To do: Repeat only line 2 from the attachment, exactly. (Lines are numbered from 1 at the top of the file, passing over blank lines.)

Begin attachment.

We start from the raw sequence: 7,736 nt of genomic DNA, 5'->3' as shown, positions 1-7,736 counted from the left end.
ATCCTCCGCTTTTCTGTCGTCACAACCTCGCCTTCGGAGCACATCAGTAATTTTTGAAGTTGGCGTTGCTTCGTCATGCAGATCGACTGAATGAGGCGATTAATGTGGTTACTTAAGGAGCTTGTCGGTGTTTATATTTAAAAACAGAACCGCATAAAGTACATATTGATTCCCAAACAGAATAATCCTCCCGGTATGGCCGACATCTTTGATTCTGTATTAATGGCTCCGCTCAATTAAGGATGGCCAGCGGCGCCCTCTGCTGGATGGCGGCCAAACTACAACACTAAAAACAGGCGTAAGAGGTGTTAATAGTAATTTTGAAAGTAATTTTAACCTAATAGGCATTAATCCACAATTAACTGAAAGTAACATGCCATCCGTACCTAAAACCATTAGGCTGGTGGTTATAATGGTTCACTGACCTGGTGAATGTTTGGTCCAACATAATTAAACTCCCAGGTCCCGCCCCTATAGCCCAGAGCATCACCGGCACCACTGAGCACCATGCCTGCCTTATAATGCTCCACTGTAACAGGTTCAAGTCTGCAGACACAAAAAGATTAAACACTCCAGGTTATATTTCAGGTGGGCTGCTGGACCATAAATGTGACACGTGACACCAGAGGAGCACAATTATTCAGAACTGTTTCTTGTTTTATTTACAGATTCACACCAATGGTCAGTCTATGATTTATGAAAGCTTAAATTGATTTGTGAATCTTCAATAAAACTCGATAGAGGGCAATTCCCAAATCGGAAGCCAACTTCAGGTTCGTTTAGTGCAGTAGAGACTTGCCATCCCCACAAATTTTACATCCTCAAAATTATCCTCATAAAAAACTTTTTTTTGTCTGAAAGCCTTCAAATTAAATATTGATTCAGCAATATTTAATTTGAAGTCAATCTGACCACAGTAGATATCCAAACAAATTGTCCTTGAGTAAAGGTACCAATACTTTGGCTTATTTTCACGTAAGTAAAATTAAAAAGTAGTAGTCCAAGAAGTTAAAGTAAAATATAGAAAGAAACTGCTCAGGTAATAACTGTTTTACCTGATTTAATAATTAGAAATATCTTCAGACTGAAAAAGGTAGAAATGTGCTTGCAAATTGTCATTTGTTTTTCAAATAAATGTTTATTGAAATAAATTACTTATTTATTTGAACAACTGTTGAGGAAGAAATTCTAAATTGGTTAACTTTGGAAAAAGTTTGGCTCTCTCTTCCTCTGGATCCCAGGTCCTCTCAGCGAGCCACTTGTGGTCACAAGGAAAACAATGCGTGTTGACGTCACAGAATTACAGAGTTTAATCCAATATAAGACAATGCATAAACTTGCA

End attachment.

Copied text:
ATCCTCCGCTTTTCTGTCGTCACAACCTCGCCTTCGGAGCACATCAGTAATTTTTGAAGTTGGCGTTGCTTCGTCATGCAGATCGACTGAATGAGGCGATTAATGTGGTTACTTAAGGAGCTTGTCGGTGTTTATATTTAAAAACAGAACCGCATAAAGTACATATTGATTCCCAAACAGAATAATCCTCCCGGTATGGCCGACATCTTTGATTCTGTATTAATGGCTCCGCTCAATTAAGGATGGCCAGCGGCGCCCTCTGCTGGATGGCGGCCAAACTACAACACTAAAAACAGGCGTAAGAGGTGTTAATAGTAATTTTGAAAGTAATTTTAACCTAATAGGCATTAATCCACAATTAACTGAAAGTAACATGCCATCCGTACCTAAAACCATTAGGCTGGTGGTTATAATGGTTCACTGACCTGGTGAATGTTTGGTCCAACATAATTAAACTCCCAGGTCCCGCCCCTATAGCCCAGAGCATCACCGGCACCACTGAGCACCATGCCTGCCTTATAATGCTCCACTGTAACAGGTTCAAGTCTGCAGACACAAAAAGATTAAACACTCCAGGTTATATTTCAGGTGGGCTGCTGGACCATAAATGTGACACGTGACACCAGAGGAGCACAATTATTCAGAACTGTTTCTTGTTTTATTTACAGATTCACACCAATGGTCAGTCTATGATTTATGAAAGCTTAAATTGATTTGTGAATCTTCAATAAAACTCGATAGAGGGCAATTCCCAAATCGGAAGCCAACTTCAGGTTCGTTTAGTGCAGTAGAGACTTGCCATCCCCACAAATTTTACATCCTCAAAATTATCCTCATAAAAAACTTTTTTTTGTCTGAAAGCCTTCAAATTAAATATTGATTCAGCAATATTTAATTTGAAGTCAATCTGACCACAGTAGATATCCAAACAAATTGTCCTTGAGTAAAGGTACCAATACTTTGGCTTATTTTCACGTAAGTAAAATTAAAAAGTAGTAGTCCAAGAAGTTAAAGTAAAATATAGAAAGAAACTGCTCAGGTAATAACTGTTTTACCTGATTTAATAATTAGAAATATCTTCAGACTGAAAAAGGTAGAAATGTGCTTGCAAATTGTCATTTGTTTTTCAAATAAATGTTTATTGAAATAAATTACTTATTTATTTGAACAACTGTTGAGGAAGAAATTCTAAATTGGTTAACTTTGGAAAAAGTTTGGCTCTCTCTTCCTCTGGATCCCAGGTCCTCTCAGCGAGCCACTTGTGGTCACAAGGAAAACAATGCGTGTTGACGTCACAGAATTACAGAGTTTAATCCAATATAAGACAATGCATAAACTTGCA